The harder you hit the mitt, the higher the barometer lit, and the higher the barometer lit, the hotter the cartoon bikini babe. At the pinnacle of the measuring stick was the crème de la crème of cartoon bikini babes, tall and impossibly thin with wild blonde hair blazing down her back and impossibly large breasts, popping in their green bikini top like huge rubber balls. She was tanned and sexy, even for a goddamned cartoon, Charley had to admit, with red apple lips and big green eyes, cat eyes. That was the pinnacle. That was the grand prize. No tickets for a plastic whistle from this game, just the pride of a cartoon bimbo’s attention. And if that didn’t drive home the fact, she had a dialogue bubble pointing to her sexy mouth that said, “Total Hunk!!” Of course, below her, her friends didn’t quite match up. Sure, the girl directly below her wasn’t bad. Boobs not as big, skin not as tanned, legs not quite so shapely. But, hey, not bad. Not bad at all. This girl was bending forward, hands on her knees, puckering. Her dialogue bubble said, “You’re All Man!”
Below them were four more levels, each a little less attractive, a little plumper and less tanned. The third girl from the top, giving an ‘okay’ sign with her thumb and forefinger and winking, said, “Hot Stuff!” Her chubby buddy, one step down, had her arms folded across her chest, unimpressed. “Don’t Hurt Yourself,” she said. Charley disliked her the most. Who was she to judge, standing there with her arms folded like that? Look up and check out your hot friends, honey, before you go rolling your eyes at me. The bottom rungs on the ladder were even worse.
He’d played this game once before. Few years ago. Kate had been with him. He remembered Kate leaning against one of the other antiquated games, stripping threads from a hive of pink cotton candy, smiling at him as he pumped quarter after quarter into Knuckle Sandwich. They’d been together, he was just barely remembering, a short enough time that this was actually a little amusing to her. Maybe it had even been a turn-on. At least he liked to think so. He knew that it was early enough in the relationship that it was important to him that he do well. Score one of those bottom-rung heavies, and Kate might have started thinking that she was out of Charley’s league. Probably not, of course, but he remembered thinking just that. He felt some pressure there.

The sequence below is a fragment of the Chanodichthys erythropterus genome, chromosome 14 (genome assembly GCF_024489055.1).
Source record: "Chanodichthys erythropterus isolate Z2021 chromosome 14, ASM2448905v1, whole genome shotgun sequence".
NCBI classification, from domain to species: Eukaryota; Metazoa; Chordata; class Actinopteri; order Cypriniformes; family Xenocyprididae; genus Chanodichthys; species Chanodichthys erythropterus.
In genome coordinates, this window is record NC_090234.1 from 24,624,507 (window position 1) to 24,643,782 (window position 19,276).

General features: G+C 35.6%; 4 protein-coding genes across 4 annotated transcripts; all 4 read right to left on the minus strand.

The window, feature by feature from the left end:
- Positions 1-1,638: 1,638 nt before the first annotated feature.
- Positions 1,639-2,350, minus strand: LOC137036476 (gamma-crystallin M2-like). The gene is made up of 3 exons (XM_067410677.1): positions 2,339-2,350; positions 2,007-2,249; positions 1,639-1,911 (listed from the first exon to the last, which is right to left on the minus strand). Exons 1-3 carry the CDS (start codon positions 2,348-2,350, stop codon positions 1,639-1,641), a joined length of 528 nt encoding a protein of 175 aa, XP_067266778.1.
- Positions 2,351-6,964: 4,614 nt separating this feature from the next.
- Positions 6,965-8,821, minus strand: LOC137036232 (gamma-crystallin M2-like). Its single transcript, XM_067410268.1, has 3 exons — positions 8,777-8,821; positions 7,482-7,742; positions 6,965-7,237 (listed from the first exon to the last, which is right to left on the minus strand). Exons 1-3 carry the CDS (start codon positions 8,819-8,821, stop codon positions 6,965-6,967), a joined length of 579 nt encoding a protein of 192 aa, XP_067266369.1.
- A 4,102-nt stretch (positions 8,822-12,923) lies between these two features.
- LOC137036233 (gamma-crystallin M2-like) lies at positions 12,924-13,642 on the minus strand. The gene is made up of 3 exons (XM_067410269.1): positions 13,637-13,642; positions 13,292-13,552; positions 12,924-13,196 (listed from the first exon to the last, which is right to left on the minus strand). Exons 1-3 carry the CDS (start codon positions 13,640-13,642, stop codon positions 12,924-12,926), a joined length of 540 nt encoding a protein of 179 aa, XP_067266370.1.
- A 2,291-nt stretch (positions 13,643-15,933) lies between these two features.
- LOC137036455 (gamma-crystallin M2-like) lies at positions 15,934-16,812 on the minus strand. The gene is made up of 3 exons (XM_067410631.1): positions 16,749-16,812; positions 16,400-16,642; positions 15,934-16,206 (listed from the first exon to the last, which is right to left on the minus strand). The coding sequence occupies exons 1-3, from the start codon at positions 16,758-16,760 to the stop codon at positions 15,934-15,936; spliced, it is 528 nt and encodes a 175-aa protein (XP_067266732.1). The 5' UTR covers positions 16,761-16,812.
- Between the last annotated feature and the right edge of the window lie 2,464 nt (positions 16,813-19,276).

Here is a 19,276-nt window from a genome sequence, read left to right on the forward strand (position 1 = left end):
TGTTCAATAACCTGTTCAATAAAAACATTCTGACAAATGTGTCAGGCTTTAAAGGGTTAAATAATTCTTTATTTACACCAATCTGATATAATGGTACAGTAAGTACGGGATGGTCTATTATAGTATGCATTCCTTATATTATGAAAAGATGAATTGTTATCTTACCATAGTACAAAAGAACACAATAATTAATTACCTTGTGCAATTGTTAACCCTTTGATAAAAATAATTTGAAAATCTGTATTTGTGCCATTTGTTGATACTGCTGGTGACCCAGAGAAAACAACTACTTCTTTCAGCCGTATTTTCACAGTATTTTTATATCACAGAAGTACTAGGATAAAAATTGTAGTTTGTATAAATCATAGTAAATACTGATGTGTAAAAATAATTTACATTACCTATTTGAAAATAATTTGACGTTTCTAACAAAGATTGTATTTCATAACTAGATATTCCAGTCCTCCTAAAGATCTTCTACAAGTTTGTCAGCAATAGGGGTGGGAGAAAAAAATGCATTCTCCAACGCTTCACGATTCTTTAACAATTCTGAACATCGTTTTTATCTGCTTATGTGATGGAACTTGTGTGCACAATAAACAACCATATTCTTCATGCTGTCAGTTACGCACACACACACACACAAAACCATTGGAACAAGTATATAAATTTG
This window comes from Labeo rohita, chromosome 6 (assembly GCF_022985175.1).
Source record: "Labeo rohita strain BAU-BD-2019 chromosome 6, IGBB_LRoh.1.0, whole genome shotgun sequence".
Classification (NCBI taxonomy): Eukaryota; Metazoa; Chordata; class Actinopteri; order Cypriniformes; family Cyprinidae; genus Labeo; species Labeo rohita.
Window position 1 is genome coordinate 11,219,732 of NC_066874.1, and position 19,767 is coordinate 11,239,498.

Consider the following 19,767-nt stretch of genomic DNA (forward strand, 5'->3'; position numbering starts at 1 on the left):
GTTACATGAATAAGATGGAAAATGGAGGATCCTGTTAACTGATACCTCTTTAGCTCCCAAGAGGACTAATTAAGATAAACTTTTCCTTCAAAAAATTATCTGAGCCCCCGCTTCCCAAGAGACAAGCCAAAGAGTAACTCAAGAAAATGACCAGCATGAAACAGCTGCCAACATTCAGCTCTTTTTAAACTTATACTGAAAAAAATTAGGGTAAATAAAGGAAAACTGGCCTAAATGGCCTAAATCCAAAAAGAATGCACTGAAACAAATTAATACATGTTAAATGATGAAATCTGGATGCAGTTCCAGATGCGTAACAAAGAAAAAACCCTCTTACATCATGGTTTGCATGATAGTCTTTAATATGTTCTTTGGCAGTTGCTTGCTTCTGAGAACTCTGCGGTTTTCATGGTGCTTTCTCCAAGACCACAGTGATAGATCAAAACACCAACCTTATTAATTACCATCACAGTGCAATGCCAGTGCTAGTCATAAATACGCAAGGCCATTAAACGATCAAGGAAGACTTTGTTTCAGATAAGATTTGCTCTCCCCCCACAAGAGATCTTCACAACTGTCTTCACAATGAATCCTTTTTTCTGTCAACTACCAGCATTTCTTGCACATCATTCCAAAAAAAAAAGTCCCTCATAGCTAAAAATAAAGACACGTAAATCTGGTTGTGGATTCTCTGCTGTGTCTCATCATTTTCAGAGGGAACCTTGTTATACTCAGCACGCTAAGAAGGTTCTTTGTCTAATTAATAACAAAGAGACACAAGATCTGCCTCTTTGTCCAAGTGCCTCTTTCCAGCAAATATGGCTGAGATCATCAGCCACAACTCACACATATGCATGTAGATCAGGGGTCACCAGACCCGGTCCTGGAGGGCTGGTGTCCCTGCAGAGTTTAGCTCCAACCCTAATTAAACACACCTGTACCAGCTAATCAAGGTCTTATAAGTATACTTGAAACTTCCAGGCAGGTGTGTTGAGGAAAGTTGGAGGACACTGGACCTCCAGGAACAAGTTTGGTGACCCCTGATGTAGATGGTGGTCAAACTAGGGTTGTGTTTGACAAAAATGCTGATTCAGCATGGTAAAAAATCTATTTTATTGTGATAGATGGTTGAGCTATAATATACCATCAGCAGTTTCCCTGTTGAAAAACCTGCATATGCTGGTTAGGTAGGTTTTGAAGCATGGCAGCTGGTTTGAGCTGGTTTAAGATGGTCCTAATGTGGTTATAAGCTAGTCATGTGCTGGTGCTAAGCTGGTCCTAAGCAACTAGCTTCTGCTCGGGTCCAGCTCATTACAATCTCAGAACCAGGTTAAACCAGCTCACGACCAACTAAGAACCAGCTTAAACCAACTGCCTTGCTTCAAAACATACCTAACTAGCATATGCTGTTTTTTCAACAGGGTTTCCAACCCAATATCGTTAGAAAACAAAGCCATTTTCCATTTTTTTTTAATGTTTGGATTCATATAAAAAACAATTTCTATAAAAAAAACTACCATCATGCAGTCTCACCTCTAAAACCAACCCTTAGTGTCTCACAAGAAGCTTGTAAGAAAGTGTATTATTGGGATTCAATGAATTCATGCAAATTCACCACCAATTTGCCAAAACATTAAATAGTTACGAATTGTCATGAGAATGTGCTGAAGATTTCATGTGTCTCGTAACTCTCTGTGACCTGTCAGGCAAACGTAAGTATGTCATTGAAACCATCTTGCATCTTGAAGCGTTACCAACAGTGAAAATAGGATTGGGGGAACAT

Joe was already fitting the mitt over his hand when he said, “How you going to do this? You’re a righty.”
Charley glanced at his crushed hand, as if he’d forgotten all about it. He shrugged, started winding up his left arm. “I’ll go left. I’ll kick your ass left-handed. Ain’t no thing.”
Joe looked over at Emma. “What do you say to him, Em?”
She giggled, shy, playing with the accordion of tickets in her fingers. “Take it back, Uncle Charley.”
“Take what? Take what back?” He glanced over at Joe.
“You said a swear word!” she explained. “You have to take it back.”
Charley nodded. He stepped over and touched the top of her head. “Sorry, hon, you’re right. I take it back.”
Joe fed a buck into the machine. “This will just take a second, Em. Okay? We’ll trade those tickets in a minute.”
She nodded and watched her father throw a wild roundhouse at the mitt, popping it low and snapping it up into the undercarriage. The machine rocked, slightly off level.
Hot Stuff! it read behind a dusty strip of lighted plastic, the third notch up from the bottom.
“Not bad,” Charley said, “not bad.”
Joe slid the mitt off and backed out of the way as Charley stepped in, turning his body to the right. He cut a couple practice punches through the air. His right hand throbbed with the sudden movement at the other side of his body. “This could be awkward,” he said.
He pushed a red button that brought the mitt back down, then, exhaling, lunged forward and threw his body into a sloppy, left-handed punch.
Child’s Play, it said, second tier from the bottom. A frumpy cartoon woman in a green one-piece lit up, one hand on her wide hip, the other offering a wave. The plastic across her legs was cracked, mended with a graying strip of scotch tape. Charley looked down at his gloved left hand. “I think I missed it,” he said. “I don’t think I hit it solid.”
Joe’s second punch beat his first throw by one, lighting the fourth square from the bottom. You’re All Man! Joe pumped his fist. Emma clapped behind him. “Yay, Daddy!”
Charley’s second throw. He started as far back as the glove’s cord would allow, coiling himself into a low crouch before springing forward and hammering the mitt. A heave of a growl coming up from his throat made Emma cringe. She looked to her father to make sure this was normal.
Total Dud. Last rung on the ladder. Even the fat girl had her back toward him, throwing a bothered glance over her shoulder.
“Easy bro,” Joe said, tilting his head toward Emma.
“I don’t think this thing’s working right. It’s like fifty years old, for one thing.”
Joe stepped to Emma and kissed her forehead. “It’s working fine, my friend.”
“No, I don’t think so.” Charley glanced absently at his bandaged right hand. It was aching now, a strong throb, like heat, pulsing. This just from the jarring left-handed punches, rocking his entire body like seismic waves. “Your turn. Round three. One more.”
“Daddy’s got one more,” Joe told Emma. “Cheer for Daddy.”
“Then I can buy something with the tickets?” She held up her hand, with the tickets draped over her palm.